No dorm room is perfect or anywhere near it but Sandburg rooms fall below the “average dorm” category. When I finally got all of my stuff up to my room during move in I questioned where I was going to put it all, the answer was, it wasn’t all going to fit. I not only had such a small place to begin with but then had to split it in half and share my space with my roommate. Throughout the year my roommate and I have rearranged our bedroom about four times, which doesn’t seem like a lot but with the tiny corners and big clunky furniture it was about a 4-hour project, we did anything to make it feel like home, but it just wasn’t. In the warmer months, we were living in a sauna which no number of fans could fix and in the colder months, the heat only made an appearance every once and a while so that meant lots of blankets. Even though this isn’t my desired place to live I have had some pretty good times in Sandburg north 2170B. I’ve yelled a lot both good and bad, either yelling at my roommate screaming her name because something exciting happened or yelling at my computer because I submitted my assignment right at 12 instead of 11:59 pm. I’ve danced a lot with my friends because we were obviously overly bored and avoiding our problems. I’ve had a lot of cries in my dorm room because exams suck, boys suck, and college generally sucks but also because I was laughing so hard at stupid things my suitemates would do.

Thank you for introducing me to the best people

Although I have a lot of negative things to say about Sandburg I have to thank them for a few things. It is a rare case in which people are randomly placed to live with strangers and it ends up everyone liking each other, but this was the case for me my freshman year of college. Thank you for giving me my roommate and suitemates who have become some of my best friends. I would not survive living in Sandburg, or college in general without these people. The 2170 suit in Sandburg north was arguably the loudest, funniest and best suit there was in Sandburg all thanks to me and my people. I will miss being able to leave my door open and walk into my suitemates door right next to me and being able to live with four other girls who all get along. I will miss my suitemate's big blue recliner chair and Tempur-Pedic mattress. It feels like it was just yesterday when I moved in and was scared to ask my suitemates to borrow a pair of scissors, but now we’re best friends and that’s all because of Sandburg. So for once, Thank you, Sandburg.

Lastly thanks for giving me a true college experience. I'm thankful for all of the rules and regulations I have to follow even though at times they seem ridiculous but I'm happy to know the environment I live in is safe. Thanks for all of the memories, but I won't be back.

Cover Image Credit: uwmilwaukee / Instagram

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There's A Psychological Reason Why You Absolutely Hate Group Projects

It's about time I need to stop going to bed at two in the morning.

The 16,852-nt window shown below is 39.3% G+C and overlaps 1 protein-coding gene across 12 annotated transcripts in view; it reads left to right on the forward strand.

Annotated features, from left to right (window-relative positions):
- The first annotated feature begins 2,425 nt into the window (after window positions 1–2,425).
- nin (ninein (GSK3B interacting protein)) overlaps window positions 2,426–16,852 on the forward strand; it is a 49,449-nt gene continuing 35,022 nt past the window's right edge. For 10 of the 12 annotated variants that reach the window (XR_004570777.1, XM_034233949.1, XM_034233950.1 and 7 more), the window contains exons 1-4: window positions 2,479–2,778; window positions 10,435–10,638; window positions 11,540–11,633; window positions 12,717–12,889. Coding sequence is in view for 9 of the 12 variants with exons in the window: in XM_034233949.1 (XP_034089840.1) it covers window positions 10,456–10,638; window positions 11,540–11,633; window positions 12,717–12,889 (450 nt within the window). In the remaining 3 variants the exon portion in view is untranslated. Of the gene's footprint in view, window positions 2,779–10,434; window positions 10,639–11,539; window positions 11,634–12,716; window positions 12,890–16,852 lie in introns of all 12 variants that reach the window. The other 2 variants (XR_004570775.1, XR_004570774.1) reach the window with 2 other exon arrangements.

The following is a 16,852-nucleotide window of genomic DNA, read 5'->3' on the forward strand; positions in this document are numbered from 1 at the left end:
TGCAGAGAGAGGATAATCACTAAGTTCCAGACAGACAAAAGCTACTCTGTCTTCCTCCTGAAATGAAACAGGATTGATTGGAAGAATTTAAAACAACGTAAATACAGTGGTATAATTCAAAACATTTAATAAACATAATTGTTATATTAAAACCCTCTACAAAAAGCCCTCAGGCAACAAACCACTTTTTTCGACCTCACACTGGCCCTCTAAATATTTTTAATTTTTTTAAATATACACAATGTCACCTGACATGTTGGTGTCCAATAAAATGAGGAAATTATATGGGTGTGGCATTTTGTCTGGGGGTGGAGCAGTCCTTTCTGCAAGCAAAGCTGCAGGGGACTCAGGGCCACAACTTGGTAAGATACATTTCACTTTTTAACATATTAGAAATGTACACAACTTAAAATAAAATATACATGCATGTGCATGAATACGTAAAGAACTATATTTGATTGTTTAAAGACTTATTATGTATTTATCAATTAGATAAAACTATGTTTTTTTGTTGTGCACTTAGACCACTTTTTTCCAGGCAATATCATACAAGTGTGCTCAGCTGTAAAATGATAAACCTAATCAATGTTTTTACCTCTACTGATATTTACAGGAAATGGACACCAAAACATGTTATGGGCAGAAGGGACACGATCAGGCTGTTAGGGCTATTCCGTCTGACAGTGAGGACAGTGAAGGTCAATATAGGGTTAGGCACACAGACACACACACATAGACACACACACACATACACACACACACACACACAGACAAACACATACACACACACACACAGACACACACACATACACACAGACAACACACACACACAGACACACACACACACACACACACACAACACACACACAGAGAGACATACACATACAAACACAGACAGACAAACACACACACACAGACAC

As a sophomore high schooler, I'm ready to start a petition to end all school projects. Given the chance, I would throw group projects in particular off the face of Earth. I'm a fairly open and social person, and I enjoy being a part of groups. However, what I've noticed the past few weeks is that people are never there when you need them. People are unreliable and don't contribute to these group projects, and enough is enough. It's about time I need to stop picking up after people, and it's about time I need to stop going to bed at two in the morning.

In every group project, you encounter many types of people, and it seems impossible to get everyone to work together. We all have different schedules, which makes meeting up an issue. There are often times when group members end up "sick" or "are busy." To have someone show up is, in fact, a miracle.

Not only that, but not all group members contribute equally, despite every promises to work equally. One person always ends up doing more, if not, all the work.

And often, you find yourself surrounded by people that you dislike.

So you start to wonder, what's the point of all this? If adults hate working in teams, then why are they making us do so as well? If they want us to learn, then why aren't we learning anything?

Group projects have such a bad reputation, and often times, we fail to see its intent and purpose. I constantly hear people complain about the situation, blaming the teacher for this assignment. But, perhaps, we're at fault for doing poorly on our group projects.

Group projects are examples of diffusion of responsibility, the phenomenon in which individuals are less likely to take action in the midst of a group due to the belief that others will take on the responsibility, also known as the bystander effect. These two theories intertwine so tight that they are used interchangeably at times. Both state that when more people are around, the less inclined an individual is to do anything about a situation, which lessens the burden on the individual.

There are factors that influence the diffusion of responsibility. An individual may either feel unqualified to take action, or an individual simply doesn’t know what’s going on. Additionally, an individual is less inclined to help unfamiliar faces.